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Friday, May 26, 2006

A very common press release error...Stop selling...A shameless plug...

I like to read other press releases occasionally. I don't target anything in particular, I just like to look for good examples of releases and to study and refine techniques for writing effective press releases. That may sound mildly disturbed, bu writing releases is a growing part of my workload and that means I feel the need to stay on top of the genre.

When I notice a particularly good release, I will Google a bit and find out if it appears to have met with a great deal of success in terms of producing actual coverage. When I see a weak press release, I do the same thing just to confirm my suspicions. It's interesting... After a while you can almost "sense" which ones will work and which one's will fall flat.

Well, I have noticed one press release error that really crushes effectiveness. It's a common blunder. Those releases that do too much selling cannot get any traction with respect to coverage.

Here's what happens. People recognize that press releases can be used to garner attention and as part of a PR/marketing strategy. Do-it-yourselfers bring that marketing and sales perspective to their press releases. They approach them as advertising instead of media outreach. Freelance writers who aren't well-versed in writing press releases do the same thing--perhaps in hopes of appeasing a client who is pushing for a way to sneak his or her sales copy into media hands.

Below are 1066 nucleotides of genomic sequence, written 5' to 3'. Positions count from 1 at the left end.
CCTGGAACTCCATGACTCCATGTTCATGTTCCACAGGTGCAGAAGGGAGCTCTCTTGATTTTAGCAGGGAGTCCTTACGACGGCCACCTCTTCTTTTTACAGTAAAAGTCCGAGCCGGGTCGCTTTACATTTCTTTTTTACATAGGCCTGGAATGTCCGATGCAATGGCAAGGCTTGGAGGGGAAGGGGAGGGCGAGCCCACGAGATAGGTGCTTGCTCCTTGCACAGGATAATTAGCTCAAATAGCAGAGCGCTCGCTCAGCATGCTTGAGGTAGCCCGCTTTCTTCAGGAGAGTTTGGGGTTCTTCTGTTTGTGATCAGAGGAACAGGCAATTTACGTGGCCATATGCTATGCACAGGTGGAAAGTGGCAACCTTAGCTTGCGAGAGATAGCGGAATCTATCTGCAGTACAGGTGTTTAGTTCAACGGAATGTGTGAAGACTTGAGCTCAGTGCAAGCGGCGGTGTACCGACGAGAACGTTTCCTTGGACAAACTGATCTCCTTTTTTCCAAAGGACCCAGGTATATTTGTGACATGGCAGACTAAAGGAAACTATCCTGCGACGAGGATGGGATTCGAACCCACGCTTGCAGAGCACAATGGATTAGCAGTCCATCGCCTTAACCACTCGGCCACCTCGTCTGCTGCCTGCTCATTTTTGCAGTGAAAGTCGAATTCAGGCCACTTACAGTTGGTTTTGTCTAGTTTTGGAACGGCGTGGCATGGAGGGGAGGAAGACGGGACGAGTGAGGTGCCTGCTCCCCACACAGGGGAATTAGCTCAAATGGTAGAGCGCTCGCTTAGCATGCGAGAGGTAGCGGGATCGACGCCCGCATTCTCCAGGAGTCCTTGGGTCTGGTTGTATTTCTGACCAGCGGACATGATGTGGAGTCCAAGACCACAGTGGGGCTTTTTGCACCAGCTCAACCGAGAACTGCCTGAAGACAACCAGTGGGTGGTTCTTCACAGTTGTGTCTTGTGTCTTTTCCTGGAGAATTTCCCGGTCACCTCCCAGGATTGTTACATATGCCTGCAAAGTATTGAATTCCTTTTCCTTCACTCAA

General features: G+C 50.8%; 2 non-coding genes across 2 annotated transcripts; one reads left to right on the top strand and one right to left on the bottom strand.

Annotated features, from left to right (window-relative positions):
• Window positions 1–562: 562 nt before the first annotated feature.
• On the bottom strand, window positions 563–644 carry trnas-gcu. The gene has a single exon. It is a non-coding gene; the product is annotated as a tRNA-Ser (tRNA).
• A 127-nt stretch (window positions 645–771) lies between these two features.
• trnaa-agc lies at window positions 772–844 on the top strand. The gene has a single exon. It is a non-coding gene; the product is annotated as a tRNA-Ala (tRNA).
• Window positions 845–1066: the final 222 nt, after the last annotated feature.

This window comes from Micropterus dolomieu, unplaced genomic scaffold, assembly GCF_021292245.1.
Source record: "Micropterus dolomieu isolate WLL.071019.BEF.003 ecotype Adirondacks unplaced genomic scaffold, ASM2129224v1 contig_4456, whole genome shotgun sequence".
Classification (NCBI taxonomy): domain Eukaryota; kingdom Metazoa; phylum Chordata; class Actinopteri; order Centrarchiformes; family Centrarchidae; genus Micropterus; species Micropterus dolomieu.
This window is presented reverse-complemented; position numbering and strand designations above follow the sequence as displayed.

This is a disaster. The gatekeepers disregard the sales pieces. They are bombarded with copy disguised as news and can smell it the second it hits their faxes or in-boxes. The only thing one can hope to get out of a release like that is a series of non-reciprocal links and a posted ad few (except for oddballs like me who read press releases for the sake of reading press releases) at the distribution sites themselves. No one is going to pick up that release, translate into a legit story and open the PR floodgates.

One needs to use a littley subtlety and to fight off the urge to use their hard-sell copywriting tricks when working with press releases.

That's the observation. Here's the shameless plug. I write press releases and my clients love them and the results they achieve. If you need a good press release, feel free to contact me. If you are one of those gung-ho do-it-yourselfers who just can't bring himself or herself to outsourcing your job, or if you are a writer who wants to do more press release work or to improve your strategy, just follow this handy link to Front Page News. It's a handy guide to writing good press releases. It isn't an encyclopedia of press release minutiae. Instead, it is a simple, no-frills guide to writing press releases with great structure, organization, content and voice. There are some other good tips in there, as well.

NOTE: The last day for the Front Page News introductory sales price was supposed to be yesterday. I am going to keep it at that price until I have the chance to fixt the page today. So, if you act quick, you can still save some money.